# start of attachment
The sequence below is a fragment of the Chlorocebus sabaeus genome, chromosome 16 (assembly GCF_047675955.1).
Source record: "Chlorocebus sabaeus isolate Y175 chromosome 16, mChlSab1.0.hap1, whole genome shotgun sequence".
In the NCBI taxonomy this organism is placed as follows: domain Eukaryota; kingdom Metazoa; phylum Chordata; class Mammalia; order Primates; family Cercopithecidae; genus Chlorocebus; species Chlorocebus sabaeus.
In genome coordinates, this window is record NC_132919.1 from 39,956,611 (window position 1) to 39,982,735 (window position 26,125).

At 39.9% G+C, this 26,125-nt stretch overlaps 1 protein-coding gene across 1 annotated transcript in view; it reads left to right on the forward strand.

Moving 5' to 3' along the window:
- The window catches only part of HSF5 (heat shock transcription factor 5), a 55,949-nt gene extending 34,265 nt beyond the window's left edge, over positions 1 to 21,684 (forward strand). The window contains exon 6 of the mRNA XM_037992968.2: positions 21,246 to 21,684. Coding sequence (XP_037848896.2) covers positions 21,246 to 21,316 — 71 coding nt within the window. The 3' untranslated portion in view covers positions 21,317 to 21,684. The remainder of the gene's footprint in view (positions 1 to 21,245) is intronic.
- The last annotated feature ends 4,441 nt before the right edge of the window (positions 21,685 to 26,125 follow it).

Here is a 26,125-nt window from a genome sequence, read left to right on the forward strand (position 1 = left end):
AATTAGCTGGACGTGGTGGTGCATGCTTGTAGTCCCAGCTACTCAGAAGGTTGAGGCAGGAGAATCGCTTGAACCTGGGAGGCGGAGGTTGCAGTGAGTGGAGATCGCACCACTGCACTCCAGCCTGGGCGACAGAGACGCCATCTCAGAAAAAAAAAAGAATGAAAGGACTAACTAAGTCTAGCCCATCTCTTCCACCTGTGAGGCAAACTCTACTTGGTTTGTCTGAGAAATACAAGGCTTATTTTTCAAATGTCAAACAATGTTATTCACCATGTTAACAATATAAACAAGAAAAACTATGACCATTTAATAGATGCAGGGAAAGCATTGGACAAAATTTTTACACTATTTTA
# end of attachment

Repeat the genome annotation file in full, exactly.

The sequence below is a fragment of the Chlorocebus sabaeus genome, chromosome 16 (assembly GCF_047675955.1).
Source record: "Chlorocebus sabaeus isolate Y175 chromosome 16, mChlSab1.0.hap1, whole genome shotgun sequence".
In the NCBI taxonomy this organism is placed as follows: domain Eukaryota; kingdom Metazoa; phylum Chordata; class Mammalia; order Primates; family Cercopithecidae; genus Chlorocebus; species Chlorocebus sabaeus.
In genome coordinates, this window is record NC_132919.1 from 39,956,611 (window position 1) to 39,982,735 (window position 26,125).

At 39.9% G+C, this 26,125-nt stretch overlaps 1 protein-coding gene across 1 annotated transcript in view; it reads left to right on the forward strand.

Moving 5' to 3' along the window:
- The window catches only part of HSF5 (heat shock transcription factor 5), a 55,949-nt gene extending 34,265 nt beyond the window's left edge, over positions 1 to 21,684 (forward strand). The window contains exon 6 of the mRNA XM_037992968.2: positions 21,246 to 21,684. Coding sequence (XP_037848896.2) covers positions 21,246 to 21,316 — 71 coding nt within the window. The 3' untranslated portion in view covers positions 21,317 to 21,684. The remainder of the gene's footprint in view (positions 1 to 21,245) is intronic.
- The last annotated feature ends 4,441 nt before the right edge of the window (positions 21,685 to 26,125 follow it).

Here is a 26,125-nt window from a genome sequence, read left to right on the forward strand (position 1 = left end):
AATTAGCTGGACGTGGTGGTGCATGCTTGTAGTCCCAGCTACTCAGAAGGTTGAGGCAGGAGAATCGCTTGAACCTGGGAGGCGGAGGTTGCAGTGAGTGGAGATCGCACCACTGCACTCCAGCCTGGGCGACAGAGACGCCATCTCAGAAAAAAAAAAGAATGAAAGGACTAACTAAGTCTAGCCCATCTCTTCCACCTGTGAGGCAAACTCTACTTGGTTTGTCTGAGAAATACAAGGCTTATTTTTCAAATGTCAAACAATGTTATTCACCATGTTAACAATATAAACAAGAAAAACTATGACCATTTAATAGATGCAGGGAAAGCATTGGACAAAATTTTTACACTATTTTA